Victims Still Waiting to Hear from Tribunal – Response Will Come

Posted by khmernews on March 4, 2008

Introduction to Victim Participation and DC-Cam’s Activities
The Extraordinary Chambers (“ECCC”), more commonly known as the Khmer Rouge Tribunal, offers survivors of the Democratic Kampuchea regime the opportunity to volunteer to participate in proceedings against the regime’s senior leaders and those individuals most responsible for its crimes.
According to one of the tribunal’s Practice Directions, survivors may participate in proceedings in three ways: (1) by volunteering to be witnesses (by giving live testimony about crimes suffered or witnessed); (2) by filing complaints (by providing the Co-Prosecutors with factual information to aid prosecution); and (3) by applying to become civil parties (by applying to join the proceedings as a party and to claim collective or moral reparations). The tribunal has produced a Victim Information Form for survivors interested in participating to complete and submit to its Victims Unit.

Since October 2007, DC-Cam has been operating a Victim Participation Project (VPA) designed to inform survivors of these participation rights and, if they wish to participate, to provide them with and assist them in completing the Form. While the VPA Project’s activities are expected to start in earnest in March 2008, the Center has already met with hundreds of survivors. As of February 5th, 2008, the Center had forwarded 517 Forms collected from survivors to the Victims Unit. In particular, in October 2007, the Center collected a large number of Forms at a Conference on Victim Participation attended by 280 Cham Muslims from all over Cambodia. After learning of their participation rights, 200 Conference participants chose to complete the Form with the vast majority choosing to file complaints to inform the tribunal of crimes suffered or witnessed.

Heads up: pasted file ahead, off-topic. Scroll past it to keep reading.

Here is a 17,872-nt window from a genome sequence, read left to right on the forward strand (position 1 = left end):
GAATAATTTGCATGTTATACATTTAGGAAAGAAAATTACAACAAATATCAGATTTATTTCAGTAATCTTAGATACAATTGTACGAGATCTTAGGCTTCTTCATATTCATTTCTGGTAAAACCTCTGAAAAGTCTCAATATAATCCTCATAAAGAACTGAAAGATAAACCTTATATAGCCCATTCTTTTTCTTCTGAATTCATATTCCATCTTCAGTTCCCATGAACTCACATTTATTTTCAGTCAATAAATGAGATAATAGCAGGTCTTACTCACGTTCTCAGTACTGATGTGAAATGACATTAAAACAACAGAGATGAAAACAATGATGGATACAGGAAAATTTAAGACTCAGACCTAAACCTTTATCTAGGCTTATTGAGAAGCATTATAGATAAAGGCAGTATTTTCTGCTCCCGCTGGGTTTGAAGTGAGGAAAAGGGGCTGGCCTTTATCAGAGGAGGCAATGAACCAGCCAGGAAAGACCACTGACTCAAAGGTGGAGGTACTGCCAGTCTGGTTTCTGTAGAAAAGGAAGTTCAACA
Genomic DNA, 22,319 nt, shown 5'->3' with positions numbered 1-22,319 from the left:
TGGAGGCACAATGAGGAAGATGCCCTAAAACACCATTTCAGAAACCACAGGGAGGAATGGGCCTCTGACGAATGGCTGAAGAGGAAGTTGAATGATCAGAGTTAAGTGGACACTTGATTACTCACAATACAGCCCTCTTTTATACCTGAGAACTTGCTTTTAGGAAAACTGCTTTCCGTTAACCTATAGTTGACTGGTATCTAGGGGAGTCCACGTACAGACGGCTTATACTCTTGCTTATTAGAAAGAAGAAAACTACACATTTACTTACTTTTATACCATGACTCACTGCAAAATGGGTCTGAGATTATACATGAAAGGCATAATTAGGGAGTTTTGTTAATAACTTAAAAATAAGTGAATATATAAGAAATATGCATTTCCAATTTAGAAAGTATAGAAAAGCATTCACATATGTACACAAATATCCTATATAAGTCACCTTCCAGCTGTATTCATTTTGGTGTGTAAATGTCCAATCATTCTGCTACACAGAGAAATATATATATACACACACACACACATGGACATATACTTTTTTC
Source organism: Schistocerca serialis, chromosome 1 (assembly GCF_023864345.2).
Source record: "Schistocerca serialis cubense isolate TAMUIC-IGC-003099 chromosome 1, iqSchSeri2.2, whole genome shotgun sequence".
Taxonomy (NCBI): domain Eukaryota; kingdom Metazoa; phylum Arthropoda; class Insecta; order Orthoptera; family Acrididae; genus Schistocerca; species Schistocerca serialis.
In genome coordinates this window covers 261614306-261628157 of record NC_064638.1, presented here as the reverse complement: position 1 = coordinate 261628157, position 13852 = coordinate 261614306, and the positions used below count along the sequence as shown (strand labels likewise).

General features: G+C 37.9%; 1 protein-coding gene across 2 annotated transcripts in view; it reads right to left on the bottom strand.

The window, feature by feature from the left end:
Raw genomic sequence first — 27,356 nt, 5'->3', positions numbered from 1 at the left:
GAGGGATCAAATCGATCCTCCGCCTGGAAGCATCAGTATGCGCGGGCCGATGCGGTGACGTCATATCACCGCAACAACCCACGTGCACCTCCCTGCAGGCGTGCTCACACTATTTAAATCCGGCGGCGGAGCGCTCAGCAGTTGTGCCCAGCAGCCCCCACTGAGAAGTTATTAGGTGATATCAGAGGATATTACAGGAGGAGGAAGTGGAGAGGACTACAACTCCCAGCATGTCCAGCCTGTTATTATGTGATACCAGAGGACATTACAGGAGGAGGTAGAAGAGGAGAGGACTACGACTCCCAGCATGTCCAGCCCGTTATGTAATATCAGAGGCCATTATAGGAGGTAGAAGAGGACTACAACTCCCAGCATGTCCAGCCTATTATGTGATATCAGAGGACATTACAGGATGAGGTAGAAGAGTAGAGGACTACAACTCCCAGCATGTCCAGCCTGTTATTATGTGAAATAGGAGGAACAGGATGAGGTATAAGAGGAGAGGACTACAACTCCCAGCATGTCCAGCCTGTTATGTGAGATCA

Failure to Timely Respond to Complaints and Frustrated Hope
According to the tribunal’s Rules and one of its Practice Directions, the Co-Prosecutors must respond to every survivor or victim who has submitted a complaint within 60 days of its registration. In the response, the Co-Prosecutors must state their decision whether to accept or reject the complaint. On January 29th, 2008, four months after the Conference, Farina So, Team Leader of the Cham Muslim Oral History Project, contacted a number of participants at the Conference on Victim Participation to find out if the Victims Unit or Co-Prosecutors had informed them of the status of their complaints. She found that not one of the seven religious leaders and hakems contacted had received a response from the tribunal. As the highest provincial religious leaders, many confirmed that no one in their respective provinces had received responses either. The tribunal’s failure to respond to complaints proves most worrying. If complainants do not receive a prompt response within the time promised, they may lose interest in participating or become frustrated with the tribunal process. A religious leader from Stung Treng told Ms. So that he “fe[lt] uneasy with the court since [he hadn’t] heard anything from them,” pointing out that he has been “kept waiting for a long time.” Furthermore, if they do not receive a response, complainants in remote areas may even doubt the existence of the tribunal. An assistant to a religious leader in Siem Reap stated, for example, “I want to know when the trial happens. If they had responded to our complaints, we would have some idea regarding the reality of the trial.” Worse still, complainants may conclude that the tribunal does not value the contribution of their story.